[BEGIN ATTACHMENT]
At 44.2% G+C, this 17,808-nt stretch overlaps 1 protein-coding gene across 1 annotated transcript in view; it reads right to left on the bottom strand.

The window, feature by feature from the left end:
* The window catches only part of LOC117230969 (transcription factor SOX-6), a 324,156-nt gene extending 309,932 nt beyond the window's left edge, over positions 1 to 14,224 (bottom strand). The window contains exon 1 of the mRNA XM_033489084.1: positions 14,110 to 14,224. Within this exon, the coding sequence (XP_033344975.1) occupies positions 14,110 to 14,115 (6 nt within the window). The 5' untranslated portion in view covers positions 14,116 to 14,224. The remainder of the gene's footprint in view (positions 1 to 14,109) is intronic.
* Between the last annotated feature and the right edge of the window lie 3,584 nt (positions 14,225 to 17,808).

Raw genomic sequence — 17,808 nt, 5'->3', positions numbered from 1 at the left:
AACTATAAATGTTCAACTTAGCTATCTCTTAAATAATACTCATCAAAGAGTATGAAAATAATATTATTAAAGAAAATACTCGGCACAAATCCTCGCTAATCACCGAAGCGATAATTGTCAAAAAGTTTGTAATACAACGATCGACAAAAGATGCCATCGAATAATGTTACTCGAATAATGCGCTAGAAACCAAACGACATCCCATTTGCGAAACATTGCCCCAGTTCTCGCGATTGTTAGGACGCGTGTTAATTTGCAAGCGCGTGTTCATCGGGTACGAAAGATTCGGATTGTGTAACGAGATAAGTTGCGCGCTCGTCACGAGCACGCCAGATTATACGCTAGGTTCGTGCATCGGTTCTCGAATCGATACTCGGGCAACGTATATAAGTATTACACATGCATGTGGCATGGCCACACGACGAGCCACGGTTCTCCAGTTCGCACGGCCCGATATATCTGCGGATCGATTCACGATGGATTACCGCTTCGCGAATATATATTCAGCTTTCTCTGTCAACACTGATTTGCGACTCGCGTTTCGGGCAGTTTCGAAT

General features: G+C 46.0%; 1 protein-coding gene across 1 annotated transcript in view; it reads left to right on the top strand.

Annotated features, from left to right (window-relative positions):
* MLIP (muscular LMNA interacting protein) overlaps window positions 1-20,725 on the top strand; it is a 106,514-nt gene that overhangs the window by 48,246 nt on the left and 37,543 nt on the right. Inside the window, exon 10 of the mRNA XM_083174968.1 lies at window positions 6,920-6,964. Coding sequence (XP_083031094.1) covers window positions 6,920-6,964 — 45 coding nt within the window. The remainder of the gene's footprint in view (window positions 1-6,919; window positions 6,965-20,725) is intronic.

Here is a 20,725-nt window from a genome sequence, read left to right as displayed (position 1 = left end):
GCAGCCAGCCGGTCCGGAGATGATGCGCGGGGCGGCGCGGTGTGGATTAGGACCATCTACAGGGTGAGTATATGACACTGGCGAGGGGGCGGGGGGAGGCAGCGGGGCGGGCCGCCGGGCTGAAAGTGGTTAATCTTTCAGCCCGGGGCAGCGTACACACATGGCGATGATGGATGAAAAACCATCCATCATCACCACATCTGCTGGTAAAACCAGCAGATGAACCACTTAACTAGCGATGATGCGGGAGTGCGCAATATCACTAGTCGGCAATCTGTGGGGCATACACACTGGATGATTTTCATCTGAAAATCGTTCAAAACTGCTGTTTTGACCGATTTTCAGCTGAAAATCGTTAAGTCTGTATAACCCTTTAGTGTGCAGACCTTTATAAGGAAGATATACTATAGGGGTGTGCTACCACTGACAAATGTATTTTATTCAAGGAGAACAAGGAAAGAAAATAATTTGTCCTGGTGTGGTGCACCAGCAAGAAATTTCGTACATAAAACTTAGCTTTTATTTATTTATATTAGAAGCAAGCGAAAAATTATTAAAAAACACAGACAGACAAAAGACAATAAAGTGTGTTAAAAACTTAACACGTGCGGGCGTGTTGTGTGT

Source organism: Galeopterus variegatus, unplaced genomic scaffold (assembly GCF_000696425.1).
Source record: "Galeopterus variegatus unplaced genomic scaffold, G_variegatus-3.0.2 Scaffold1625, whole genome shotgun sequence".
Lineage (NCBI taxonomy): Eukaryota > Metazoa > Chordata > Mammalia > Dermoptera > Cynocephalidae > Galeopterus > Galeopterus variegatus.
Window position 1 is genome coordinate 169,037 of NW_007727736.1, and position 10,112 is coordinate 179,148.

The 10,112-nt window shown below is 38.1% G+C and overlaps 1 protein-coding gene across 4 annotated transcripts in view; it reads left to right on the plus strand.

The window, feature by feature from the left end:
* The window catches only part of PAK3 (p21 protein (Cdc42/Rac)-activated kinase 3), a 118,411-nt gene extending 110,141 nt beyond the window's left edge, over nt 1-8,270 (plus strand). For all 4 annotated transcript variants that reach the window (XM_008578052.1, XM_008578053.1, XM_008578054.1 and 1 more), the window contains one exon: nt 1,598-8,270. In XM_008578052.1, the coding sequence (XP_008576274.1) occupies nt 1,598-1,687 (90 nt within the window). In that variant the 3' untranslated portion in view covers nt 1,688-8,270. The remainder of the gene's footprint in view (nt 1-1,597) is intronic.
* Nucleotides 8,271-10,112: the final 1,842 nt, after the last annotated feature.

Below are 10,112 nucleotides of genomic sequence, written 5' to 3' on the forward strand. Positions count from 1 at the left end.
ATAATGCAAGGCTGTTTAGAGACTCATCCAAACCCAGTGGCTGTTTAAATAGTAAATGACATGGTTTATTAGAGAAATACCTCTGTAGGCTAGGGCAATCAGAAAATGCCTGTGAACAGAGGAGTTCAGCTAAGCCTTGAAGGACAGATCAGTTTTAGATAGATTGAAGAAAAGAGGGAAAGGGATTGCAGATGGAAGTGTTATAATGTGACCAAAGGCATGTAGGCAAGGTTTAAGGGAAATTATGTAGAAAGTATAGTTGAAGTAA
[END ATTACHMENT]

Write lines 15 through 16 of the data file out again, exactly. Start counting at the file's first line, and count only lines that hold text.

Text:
Window position 1 is genome coordinate 169,037 of NW_007727736.1, and position 10,112 is coordinate 179,148.

The 10,112-nt window shown below is 38.1% G+C and overlaps 1 protein-coding gene across 4 annotated transcripts in view; it reads left to right on the plus strand.